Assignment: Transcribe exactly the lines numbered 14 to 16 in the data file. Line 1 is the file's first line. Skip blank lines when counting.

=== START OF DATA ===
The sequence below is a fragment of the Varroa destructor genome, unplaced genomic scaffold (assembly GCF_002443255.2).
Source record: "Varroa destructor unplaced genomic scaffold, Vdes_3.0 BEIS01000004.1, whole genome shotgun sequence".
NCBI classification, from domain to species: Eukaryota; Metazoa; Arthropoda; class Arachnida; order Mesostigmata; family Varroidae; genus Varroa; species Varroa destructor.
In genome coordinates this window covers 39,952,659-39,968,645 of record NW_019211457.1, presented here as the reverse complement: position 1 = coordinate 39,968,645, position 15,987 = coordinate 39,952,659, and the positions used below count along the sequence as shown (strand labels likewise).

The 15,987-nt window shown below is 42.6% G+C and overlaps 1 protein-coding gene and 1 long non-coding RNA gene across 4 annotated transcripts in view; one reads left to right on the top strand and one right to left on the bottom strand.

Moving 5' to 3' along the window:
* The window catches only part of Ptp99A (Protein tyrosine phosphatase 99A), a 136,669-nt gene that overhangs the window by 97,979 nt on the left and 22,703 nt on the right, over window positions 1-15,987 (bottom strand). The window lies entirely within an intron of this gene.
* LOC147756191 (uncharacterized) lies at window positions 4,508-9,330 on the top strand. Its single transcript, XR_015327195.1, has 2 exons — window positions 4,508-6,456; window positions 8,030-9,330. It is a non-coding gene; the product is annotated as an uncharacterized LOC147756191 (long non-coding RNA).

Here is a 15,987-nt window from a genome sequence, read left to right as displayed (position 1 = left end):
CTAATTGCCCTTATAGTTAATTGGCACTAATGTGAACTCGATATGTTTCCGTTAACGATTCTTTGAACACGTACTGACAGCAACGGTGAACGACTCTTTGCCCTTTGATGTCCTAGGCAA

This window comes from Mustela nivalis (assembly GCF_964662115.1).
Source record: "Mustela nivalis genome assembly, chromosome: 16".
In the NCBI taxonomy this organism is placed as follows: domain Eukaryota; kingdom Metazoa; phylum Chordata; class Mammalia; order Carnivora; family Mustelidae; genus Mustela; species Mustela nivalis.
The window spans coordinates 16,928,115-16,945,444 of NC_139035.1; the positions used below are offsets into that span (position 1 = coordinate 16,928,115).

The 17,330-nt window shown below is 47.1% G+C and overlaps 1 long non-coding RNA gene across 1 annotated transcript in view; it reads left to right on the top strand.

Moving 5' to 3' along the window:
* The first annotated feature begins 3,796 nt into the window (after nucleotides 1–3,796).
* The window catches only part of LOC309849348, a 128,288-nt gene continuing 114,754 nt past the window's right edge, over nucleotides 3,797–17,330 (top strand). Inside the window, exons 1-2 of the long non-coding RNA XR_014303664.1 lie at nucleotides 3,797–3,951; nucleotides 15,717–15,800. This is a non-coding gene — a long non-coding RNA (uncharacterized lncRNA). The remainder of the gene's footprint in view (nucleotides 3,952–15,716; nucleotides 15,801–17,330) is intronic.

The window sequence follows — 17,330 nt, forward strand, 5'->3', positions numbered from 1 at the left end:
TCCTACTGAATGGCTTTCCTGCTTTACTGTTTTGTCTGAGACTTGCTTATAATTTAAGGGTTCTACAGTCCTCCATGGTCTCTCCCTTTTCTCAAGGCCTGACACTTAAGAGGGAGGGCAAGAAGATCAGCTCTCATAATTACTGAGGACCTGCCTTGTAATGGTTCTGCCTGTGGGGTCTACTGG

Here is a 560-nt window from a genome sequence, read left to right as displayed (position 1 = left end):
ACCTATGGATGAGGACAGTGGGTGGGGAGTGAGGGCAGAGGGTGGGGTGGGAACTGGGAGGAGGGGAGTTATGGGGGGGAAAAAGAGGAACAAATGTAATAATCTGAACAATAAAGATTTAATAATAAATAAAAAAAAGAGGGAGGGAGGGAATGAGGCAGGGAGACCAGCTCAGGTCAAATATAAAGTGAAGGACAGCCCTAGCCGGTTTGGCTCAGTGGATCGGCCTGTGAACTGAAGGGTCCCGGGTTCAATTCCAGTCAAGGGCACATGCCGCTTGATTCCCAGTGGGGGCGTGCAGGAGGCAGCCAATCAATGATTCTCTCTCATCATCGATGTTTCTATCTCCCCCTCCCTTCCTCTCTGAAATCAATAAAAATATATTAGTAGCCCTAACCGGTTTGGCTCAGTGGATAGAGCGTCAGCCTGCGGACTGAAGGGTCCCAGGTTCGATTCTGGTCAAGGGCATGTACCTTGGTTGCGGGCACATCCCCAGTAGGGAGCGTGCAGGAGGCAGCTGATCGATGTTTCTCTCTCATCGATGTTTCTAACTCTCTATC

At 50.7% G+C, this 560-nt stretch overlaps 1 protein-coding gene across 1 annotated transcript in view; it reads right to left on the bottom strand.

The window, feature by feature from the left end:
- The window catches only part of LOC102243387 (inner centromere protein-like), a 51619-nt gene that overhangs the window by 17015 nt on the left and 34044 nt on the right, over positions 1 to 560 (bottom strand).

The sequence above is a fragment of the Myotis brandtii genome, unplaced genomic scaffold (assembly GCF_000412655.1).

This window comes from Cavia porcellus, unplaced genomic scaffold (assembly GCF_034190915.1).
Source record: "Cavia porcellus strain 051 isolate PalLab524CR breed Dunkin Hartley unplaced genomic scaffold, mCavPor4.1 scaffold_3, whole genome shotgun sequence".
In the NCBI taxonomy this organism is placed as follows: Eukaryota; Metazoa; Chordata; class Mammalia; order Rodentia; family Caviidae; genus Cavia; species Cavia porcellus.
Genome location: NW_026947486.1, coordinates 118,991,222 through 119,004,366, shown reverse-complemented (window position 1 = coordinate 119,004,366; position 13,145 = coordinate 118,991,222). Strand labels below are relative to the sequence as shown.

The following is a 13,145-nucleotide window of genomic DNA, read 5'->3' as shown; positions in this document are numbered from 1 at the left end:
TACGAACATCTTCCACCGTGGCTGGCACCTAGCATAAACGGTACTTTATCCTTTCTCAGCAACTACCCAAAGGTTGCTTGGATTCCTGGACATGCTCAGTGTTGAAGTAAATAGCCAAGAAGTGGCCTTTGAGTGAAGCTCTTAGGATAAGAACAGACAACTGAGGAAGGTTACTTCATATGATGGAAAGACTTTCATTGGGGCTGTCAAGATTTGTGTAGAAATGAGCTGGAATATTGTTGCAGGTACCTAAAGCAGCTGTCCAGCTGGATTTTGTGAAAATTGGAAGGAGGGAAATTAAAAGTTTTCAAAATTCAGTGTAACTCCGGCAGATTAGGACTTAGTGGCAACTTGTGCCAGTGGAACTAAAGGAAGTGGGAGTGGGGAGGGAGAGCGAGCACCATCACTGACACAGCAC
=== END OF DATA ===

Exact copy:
The window spans coordinates 16,928,115-16,945,444 of NC_139035.1; the positions used below are offsets into that span (position 1 = coordinate 16,928,115).

The 17,330-nt window shown below is 47.1% G+C and overlaps 1 long non-coding RNA gene across 1 annotated transcript in view; it reads left to right on the top strand.

Moving 5' to 3' along the window: